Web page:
Jaw joint problems


  1. Temporomandibular joint pain dysfunction syndrome (TMJPDS)
  2. Internal derangement
  3. Osteoarthritis
  4. Rheumatoid arthritis
  5. Infective arthritis
  6. Ankylosis
  7. Splint therapies
  8. Currently used ‘TMJ operations’

The moist suitable treatment option(s) for jaw joint (temporomandibular joint; TMJ) disorders obviously depend on the cause of the jaw joint problems, but age and other health and further considerations need to be taken into account as well. The treatment options can be broadly divided into non-surgical (appropriate for the majority of cases) and surgical approaches. Only a small proportion of cases of TMJ problems benefit from surgery. It has been estimated that approximately 5 % of the population seek treatment and of these approximately 1 in 20 will undergo some form of surgery.

Temporomandibular joint pain dysfunction syndrome (TMJPDS)

Many treatments are available, none of which have been consistently shown to be superior to the others. Because TMJPDS is not a progressive disease, the main goals of treatment are to reduce or eliminate pain, joint noises and to restore normal function. This is best achieved when contributing factors such as stress, depression, and oral parafunctional habits (such as bruxism (grinding teeth)) are also addressed. Psychogenic factors are mostly found in conjunction with myofascial pain and dysfunction. In such circumstances psychotropic medication and psychotherapy may be beneficial.

Nonsurgical treatment

Explanation and reassurance is probably one of the most important components of treatment: the cause and nature of the disorder are benign.

Lifestyle changes include a soft diet and avoiding heavy chewing, wide yawning, chewing gum, and any other activities that would cause excessive jaw movement. Any remediable source of stress should be identified, and an attempt should be made to try and change lifestyle accordingly.

Massaging the affected muscles and applying moist heat promotes muscle relaxation and helps soothe aching or tired muscles.

Biofeedback techniques allow a patient to identify muscle overactivity and can be linked to learned techniques of muscle relaxation. This is not usually available in the hospital environment.

Jaw exercises are indicated in cases of parafunction and may prove useful for clicking joints, restricted mouth opening and recurrent anterior dislocation of the meniscus.

Analgesia involves simple non-steroidal anti-inflammatory analgesics (NSAIDs) and will relieve the pain and certainly reduce inflammation around the TMJ. These drugs also have an identifiable effect in improving the capacity of the synovial fluid (viscous fluid in the joint capsule) to act as a lubricant.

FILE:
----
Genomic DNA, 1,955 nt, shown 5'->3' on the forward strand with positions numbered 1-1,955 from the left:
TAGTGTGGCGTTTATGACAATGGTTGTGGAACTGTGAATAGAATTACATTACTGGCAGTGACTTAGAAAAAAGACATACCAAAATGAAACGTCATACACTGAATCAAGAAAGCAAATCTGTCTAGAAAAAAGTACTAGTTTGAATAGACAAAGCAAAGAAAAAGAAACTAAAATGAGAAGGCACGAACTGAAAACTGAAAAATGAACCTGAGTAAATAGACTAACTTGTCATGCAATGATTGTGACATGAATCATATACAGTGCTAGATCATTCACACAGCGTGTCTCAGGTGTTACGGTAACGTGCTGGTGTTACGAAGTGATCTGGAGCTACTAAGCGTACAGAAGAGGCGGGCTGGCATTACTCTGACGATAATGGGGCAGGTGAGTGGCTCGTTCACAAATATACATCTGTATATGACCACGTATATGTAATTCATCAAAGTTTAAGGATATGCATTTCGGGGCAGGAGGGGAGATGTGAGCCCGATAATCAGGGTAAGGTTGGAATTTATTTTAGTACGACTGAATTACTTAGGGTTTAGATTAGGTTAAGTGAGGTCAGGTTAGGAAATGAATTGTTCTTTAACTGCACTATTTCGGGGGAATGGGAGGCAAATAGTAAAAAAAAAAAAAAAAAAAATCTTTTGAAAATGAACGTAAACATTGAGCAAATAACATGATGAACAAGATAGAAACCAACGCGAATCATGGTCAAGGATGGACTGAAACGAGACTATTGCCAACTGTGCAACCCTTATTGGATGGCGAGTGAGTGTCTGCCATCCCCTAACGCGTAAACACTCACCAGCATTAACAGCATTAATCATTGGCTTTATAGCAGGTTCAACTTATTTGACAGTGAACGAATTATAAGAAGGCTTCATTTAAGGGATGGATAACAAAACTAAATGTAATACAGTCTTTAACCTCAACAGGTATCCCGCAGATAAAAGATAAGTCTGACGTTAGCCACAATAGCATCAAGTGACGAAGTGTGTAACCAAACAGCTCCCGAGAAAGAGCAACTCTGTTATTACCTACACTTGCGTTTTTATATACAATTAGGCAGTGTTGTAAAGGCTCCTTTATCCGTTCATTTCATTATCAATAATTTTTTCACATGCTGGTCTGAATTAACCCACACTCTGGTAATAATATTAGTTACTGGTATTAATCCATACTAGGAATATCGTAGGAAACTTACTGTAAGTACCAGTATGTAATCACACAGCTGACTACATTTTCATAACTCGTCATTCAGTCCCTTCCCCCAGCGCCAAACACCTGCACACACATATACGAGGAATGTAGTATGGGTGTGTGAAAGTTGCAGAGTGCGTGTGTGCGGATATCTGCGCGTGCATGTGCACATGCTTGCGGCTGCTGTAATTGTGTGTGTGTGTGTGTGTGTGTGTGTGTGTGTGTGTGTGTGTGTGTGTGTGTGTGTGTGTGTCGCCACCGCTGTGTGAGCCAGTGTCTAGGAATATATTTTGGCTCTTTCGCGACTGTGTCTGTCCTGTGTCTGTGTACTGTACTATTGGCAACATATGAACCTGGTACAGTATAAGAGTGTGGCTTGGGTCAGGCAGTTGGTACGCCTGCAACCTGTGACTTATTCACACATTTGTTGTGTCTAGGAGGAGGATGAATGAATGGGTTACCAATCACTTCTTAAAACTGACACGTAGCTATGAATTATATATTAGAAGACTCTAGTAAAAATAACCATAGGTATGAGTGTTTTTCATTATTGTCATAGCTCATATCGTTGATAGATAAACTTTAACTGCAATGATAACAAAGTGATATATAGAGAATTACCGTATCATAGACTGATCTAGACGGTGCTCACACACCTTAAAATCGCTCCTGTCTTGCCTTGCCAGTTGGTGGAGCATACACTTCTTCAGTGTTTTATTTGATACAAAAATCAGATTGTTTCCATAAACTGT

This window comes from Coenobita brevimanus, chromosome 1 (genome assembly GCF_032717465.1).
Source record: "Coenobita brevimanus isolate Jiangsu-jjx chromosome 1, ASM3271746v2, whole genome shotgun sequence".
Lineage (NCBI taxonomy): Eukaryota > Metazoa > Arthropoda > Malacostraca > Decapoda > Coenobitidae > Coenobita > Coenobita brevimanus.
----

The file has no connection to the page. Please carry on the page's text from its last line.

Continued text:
Restorative and prosthetic rehabilitation provide occlusal balance, posterior support and correct vertical discrepancies.

A variety of occlusal splints have been suggested in the treatment of TMJ dysfunction (see Figure 1).

Figure 1: A lower soft bite raising appliance.

Psychiatric support should be considered where a psychogenic element may be seen. Dosulepin, amitriptyline and nortriptyline have all been shown to be useful medications but close monitoring is essential.

Few, if any, controlled studies exist to support the benefit of ‘alternative therapies’ treatment modalities, but in refractory cases (resistant to conventional treatment) such possible treatment options include

Surgical treatment

Injectables The presence of muscle spasm in easily accessible muscles of mastication (particularly the masseter and temporalis muscles in patients with myofascial pain as the primary symptom) has created interest in overcoming this problem. Originally it was felt that this was the main benefit of the soft coverage splint (see below) but many feel that the presence of this ‘irritant’ between the teeth may actually encourage bruxism (grinding of teeth). The widely available botulinum alpha toxin has become increasingly used (without any sound randomised controlled clinical trials) in a logical extension of an approach based on overcoming painful muscle spasm. Injected directly into masseter and/or temporalis muscles leads to between 3 and 6 months of enforced decreased muscle activity and provides apparently effective analgesia in a group of patients.